By Saladin Ahmed, Christian Ward, and Clayton Cowles
Black Bolt #4 is a trippy look into the minds of Black Bolt and Crusher Creel (aka The Absorbing Man) as they are face to face with imminent death. The book only takes place within one area, the same shot so to speak, throughout the entire issue. The dialogue between Black Bolt (aka Wishbone as he is affectionately known) and Creel really drive this issue and make us root for a future team up, if they can survive. Ahmed paints these two into a corner, as an earlier attempt to escape their incarceration left them chained up with no escape, while the room is quickly losing oxygen. An escapable scenario, so the only thing to do is reflect on life with the one you are with. So that is what happens as oxygen levels drop: intimacy grows between these two unlikely companions. This issue turns introspective as we get a glimpse into the inner working of Crusher Creel and Black Bolt as they discuss their upbringings, how they found out about their gifts, and the great loves of their lives.
This is an issue that sounds great when the concept is pitched, but upon execution could have been terrible. You put two characters in a limited space, locked down, no use of arms or legs, no mobility, same shot, and tell a story. Lucky for us, Christian Ward and Saladin Ahmed are up for the task and absolutely tell a great, unforgettable tale. This issue has a way of lingering long after closing the book. The rich, full, and all-encompassing art style of Ward really grabs the reader and makes the room feel different every page, he adds a new layer of color or design to keep us interested and focused on the story. Put that alongside the clever and heart breaking story Ahmed throws down and you got yourself a great comic book.
This series has done amazing things in only 4 issues, the character arc we are witnessing of not only Black Bolt, but his fellow prisoners is tremendous. There is special focus on Crusher Creel in this issue. Maybe you are like me, maybe you always took The Absorbing Man for granted, considered him another dumb, jock, one dimensional villain and saw no potential in expanding the character. Well, Ahmed will change your mind as you will make room in your comic book loving heart for this guy as we learn about his life. It is kind of cool what Ahmed does here, he takes the comic cannon history of The Absorbing Man and tells the story from his own perspective, adding some definite ugly childhood trauma to make him super empathetic.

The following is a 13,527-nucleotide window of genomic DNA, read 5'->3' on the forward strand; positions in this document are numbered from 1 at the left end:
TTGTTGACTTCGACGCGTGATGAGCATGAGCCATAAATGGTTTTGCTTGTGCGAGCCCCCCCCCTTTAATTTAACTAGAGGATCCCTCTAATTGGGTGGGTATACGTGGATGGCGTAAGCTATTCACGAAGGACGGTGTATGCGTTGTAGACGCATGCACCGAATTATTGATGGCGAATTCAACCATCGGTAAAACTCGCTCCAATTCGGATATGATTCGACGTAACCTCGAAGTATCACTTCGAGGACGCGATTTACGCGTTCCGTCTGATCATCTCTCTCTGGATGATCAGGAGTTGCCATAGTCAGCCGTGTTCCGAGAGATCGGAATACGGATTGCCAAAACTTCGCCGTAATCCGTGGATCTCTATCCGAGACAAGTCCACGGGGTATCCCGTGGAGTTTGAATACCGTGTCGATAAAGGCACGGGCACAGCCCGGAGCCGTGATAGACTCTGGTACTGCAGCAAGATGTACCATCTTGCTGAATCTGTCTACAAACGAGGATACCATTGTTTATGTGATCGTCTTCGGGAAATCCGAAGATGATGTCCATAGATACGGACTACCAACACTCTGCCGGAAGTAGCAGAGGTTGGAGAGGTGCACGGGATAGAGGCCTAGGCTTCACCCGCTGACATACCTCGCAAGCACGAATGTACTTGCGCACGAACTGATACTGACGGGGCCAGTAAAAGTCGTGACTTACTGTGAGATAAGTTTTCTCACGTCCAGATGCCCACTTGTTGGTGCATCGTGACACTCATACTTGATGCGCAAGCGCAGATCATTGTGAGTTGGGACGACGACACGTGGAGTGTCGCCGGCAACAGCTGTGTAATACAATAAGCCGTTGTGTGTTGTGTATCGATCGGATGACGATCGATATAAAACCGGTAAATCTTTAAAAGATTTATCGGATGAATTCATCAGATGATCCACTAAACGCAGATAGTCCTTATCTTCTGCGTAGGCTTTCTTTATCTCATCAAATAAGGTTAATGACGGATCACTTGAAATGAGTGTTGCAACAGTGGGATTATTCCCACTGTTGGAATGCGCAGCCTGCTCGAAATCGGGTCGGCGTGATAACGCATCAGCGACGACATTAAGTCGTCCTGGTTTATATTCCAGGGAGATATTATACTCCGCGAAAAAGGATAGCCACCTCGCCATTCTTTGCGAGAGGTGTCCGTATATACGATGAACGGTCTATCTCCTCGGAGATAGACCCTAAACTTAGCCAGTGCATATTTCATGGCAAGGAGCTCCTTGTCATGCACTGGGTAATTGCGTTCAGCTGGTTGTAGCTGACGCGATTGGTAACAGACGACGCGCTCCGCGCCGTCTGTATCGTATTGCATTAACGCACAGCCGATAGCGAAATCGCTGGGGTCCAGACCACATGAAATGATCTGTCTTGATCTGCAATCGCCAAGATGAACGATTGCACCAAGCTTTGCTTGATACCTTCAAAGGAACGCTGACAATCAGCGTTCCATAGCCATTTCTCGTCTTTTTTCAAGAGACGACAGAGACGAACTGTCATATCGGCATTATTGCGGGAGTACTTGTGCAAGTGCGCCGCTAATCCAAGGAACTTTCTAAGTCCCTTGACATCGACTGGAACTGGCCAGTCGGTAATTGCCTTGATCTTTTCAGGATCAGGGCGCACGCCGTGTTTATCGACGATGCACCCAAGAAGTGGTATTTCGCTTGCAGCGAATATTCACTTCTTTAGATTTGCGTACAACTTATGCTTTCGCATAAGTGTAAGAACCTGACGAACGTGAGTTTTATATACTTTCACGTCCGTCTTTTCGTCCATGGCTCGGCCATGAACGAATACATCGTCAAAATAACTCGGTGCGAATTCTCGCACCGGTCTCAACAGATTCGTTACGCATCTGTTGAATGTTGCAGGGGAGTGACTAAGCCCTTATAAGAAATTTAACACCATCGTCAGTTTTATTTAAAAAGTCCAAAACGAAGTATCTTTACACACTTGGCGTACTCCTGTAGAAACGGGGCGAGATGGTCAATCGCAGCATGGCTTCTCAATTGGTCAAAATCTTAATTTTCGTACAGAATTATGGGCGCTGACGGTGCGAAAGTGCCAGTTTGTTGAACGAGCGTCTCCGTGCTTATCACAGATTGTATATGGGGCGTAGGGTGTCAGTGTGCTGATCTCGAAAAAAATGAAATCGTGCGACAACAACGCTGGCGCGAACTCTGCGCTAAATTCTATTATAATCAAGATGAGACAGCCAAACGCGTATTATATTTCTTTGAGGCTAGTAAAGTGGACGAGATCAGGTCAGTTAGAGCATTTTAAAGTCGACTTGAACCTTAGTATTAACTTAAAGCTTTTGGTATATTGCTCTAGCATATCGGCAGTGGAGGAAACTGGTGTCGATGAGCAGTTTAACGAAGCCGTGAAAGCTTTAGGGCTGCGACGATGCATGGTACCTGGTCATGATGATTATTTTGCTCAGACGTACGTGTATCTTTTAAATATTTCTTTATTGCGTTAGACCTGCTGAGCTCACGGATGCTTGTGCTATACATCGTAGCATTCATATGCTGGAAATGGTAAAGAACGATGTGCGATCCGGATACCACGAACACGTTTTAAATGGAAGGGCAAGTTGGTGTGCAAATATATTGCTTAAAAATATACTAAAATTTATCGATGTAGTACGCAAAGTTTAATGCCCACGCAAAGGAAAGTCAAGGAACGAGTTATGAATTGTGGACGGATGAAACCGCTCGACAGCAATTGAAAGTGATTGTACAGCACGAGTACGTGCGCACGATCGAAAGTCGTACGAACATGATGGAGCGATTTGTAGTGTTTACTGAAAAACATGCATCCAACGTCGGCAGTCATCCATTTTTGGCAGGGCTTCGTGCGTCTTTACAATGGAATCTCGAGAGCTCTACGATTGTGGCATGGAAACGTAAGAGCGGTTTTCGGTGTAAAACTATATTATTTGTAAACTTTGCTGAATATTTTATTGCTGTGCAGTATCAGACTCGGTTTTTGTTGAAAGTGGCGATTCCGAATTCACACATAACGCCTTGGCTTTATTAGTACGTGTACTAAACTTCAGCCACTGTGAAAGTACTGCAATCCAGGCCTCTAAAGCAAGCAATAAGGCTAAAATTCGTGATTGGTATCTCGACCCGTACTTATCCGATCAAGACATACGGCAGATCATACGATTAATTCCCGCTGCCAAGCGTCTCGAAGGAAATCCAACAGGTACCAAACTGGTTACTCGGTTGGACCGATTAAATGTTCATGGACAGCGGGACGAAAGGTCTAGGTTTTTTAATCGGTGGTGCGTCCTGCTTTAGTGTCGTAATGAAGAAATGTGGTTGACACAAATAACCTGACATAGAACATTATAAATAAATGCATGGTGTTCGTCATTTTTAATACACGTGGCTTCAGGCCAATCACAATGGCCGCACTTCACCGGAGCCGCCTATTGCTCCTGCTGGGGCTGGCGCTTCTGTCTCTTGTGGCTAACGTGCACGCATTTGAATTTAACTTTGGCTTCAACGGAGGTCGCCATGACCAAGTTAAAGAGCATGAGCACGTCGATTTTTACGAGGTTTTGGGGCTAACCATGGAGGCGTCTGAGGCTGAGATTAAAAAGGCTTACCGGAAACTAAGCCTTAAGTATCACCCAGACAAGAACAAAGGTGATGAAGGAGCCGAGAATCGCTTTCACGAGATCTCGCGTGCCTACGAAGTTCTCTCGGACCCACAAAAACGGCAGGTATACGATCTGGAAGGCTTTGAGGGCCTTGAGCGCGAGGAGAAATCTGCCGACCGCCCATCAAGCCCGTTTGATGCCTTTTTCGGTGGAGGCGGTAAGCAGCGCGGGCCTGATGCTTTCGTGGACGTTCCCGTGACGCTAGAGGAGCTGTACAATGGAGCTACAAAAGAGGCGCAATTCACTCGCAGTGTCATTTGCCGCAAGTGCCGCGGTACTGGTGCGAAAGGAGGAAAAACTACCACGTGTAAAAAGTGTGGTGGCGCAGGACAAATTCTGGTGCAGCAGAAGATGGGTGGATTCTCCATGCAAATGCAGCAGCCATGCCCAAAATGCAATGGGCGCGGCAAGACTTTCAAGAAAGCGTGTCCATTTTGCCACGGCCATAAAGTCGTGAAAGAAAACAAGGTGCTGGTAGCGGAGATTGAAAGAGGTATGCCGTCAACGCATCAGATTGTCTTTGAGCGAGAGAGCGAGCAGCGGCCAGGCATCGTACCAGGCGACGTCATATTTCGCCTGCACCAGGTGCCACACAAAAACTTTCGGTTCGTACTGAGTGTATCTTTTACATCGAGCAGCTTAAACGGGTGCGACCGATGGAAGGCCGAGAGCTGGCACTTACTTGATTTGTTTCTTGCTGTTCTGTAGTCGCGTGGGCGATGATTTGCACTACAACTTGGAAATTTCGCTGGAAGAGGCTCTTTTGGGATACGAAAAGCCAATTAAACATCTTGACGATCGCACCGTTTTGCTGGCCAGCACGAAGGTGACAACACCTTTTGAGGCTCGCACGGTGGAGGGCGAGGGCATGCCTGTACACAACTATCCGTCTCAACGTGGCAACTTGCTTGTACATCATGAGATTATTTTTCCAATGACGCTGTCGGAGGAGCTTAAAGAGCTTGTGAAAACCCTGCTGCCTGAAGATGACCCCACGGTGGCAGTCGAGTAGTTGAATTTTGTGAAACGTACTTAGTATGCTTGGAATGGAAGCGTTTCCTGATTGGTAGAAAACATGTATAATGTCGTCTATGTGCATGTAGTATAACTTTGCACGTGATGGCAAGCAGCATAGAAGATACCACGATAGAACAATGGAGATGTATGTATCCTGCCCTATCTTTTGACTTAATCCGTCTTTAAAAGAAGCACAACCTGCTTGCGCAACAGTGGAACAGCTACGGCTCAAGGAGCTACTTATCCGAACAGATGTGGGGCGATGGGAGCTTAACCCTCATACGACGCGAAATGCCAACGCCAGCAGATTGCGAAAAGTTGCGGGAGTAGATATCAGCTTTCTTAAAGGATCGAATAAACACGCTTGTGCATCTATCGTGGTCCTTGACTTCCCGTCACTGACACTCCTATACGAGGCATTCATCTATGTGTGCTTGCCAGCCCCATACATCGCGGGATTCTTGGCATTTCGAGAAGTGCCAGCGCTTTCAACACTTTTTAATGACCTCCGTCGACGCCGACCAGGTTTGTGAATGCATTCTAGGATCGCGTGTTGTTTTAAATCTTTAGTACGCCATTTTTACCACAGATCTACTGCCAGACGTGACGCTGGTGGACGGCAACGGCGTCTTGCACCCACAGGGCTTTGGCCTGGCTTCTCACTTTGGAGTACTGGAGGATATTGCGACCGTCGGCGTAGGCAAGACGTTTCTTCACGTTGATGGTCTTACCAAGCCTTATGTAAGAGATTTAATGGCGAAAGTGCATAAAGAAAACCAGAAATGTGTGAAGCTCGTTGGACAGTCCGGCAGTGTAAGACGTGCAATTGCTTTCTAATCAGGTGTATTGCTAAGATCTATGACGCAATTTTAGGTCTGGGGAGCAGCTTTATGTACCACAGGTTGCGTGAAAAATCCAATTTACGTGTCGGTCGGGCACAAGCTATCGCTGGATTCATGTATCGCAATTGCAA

There is never enough time or words that a person can put together to really appreciate the art work of Christian Ward; yes he is that good. Every page feels thoughtful, intense, and different from the previous page. He is a master of panel layouts, knowing how to position panels to create maximum impact when the action hits. He is also a master of character design and facial expression, which is important with a soft talker like Black Bolt, but also important when so much gets expressed through his art over narration or dialogue. Most notably, Ward is a master of colors. He knows how to pick a palette to create a scene, convey emotion, and bring together the panels. There is so much to look at in this book, that you will find yourself just looking over every inch of the page looking for clues and details Ward so lovingly puts in.
Black Bolt #4 is a great issue from a series that has a ton of promise. Reading this book, you can absolutely feel the passion for the character and the passion for storytelling through comic books that both of these two have and clearly share. This series may be the sleeper hit of the summer, it is reminiscent of the series Vision from Marvel. A series probably born out of a need to capitalize on some cinematic or televisions fame the character was drawing. Marvel is smart, they know a new Inhumans TV show is going to draw interest into these characters, people love to say they liked something “before it was cool”. However, there is always the potential for the series to be bad, appealing to the lowest common denominator using standard art and a boring story. Marvel gave this series to the right people, and people new and old to comics can enjoy it. The series succeeds and does well because it delivers a great story, with compelling art that feels modern, but is still respectful of the comic book history and universe it lives in.